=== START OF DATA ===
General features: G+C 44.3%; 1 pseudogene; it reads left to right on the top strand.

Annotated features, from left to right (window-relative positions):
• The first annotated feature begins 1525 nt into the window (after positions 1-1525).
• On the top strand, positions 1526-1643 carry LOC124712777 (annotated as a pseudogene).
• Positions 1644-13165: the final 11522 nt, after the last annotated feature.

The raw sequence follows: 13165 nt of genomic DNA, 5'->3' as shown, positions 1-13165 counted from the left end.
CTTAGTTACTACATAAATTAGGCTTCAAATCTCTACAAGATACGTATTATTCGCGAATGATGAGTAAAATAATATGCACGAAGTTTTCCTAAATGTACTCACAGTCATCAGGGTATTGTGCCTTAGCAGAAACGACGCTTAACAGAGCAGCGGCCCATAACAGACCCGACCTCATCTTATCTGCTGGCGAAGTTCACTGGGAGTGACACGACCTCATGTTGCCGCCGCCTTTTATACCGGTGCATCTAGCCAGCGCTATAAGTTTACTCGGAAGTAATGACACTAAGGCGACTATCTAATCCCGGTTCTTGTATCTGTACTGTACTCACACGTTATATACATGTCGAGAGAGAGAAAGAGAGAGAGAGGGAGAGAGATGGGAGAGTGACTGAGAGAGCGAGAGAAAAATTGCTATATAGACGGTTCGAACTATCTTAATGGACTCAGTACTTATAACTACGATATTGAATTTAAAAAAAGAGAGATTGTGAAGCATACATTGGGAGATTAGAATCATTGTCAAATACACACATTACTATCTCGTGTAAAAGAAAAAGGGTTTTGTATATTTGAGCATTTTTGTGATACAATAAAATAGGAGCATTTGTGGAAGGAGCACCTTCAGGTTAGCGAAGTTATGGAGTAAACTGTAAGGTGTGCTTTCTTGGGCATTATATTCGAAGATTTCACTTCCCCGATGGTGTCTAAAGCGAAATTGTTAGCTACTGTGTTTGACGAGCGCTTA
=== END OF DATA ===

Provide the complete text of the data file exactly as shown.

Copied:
General features: G+C 44.3%; 1 pseudogene; it reads left to right on the top strand.

Annotated features, from left to right (window-relative positions):
• The first annotated feature begins 1525 nt into the window (after positions 1-1525).
• On the top strand, positions 1526-1643 carry LOC124712777 (annotated as a pseudogene).
• Positions 1644-13165: the final 11522 nt, after the last annotated feature.

The raw sequence follows: 13165 nt of genomic DNA, 5'->3' as shown, positions 1-13165 counted from the left end.
CTTAGTTACTACATAAATTAGGCTTCAAATCTCTACAAGATACGTATTATTCGCGAATGATGAGTAAAATAATATGCACGAAGTTTTCCTAAATGTACTCACAGTCATCAGGGTATTGTGCCTTAGCAGAAACGACGCTTAACAGAGCAGCGGCCCATAACAGACCCGACCTCATCTTATCTGCTGGCGAAGTTCACTGGGAGTGACACGACCTCATGTTGCCGCCGCCTTTTATACCGGTGCATCTAGCCAGCGCTATAAGTTTACTCGGAAGTAATGACACTAAGGCGACTATCTAATCCCGGTTCTTGTATCTGTACTGTACTCACACGTTATATACATGTCGAGAGAGAGAAAGAGAGAGAGAGGGAGAGAGATGGGAGAGTGACTGAGAGAGCGAGAGAAAAATTGCTATATAGACGGTTCGAACTATCTTAATGGACTCAGTACTTATAACTACGATATTGAATTTAAAAAAAGAGAGATTGTGAAGCATACATTGGGAGATTAGAATCATTGTCAAATACACACATTACTATCTCGTGTAAAAGAAAAAGGGTTTTGTATATTTGAGCATTTTTGTGATACAATAAAATAGGAGCATTTGTGGAAGGAGCACCTTCAGGTTAGCGAAGTTATGGAGTAAACTGTAAGGTGTGCTTTCTTGGGCATTATATTCGAAGATTTCACTTCCCCGATGGTGTCTAAAGCGAAATTGTTAGCTACTGTGTTTGACGAGCGCTTA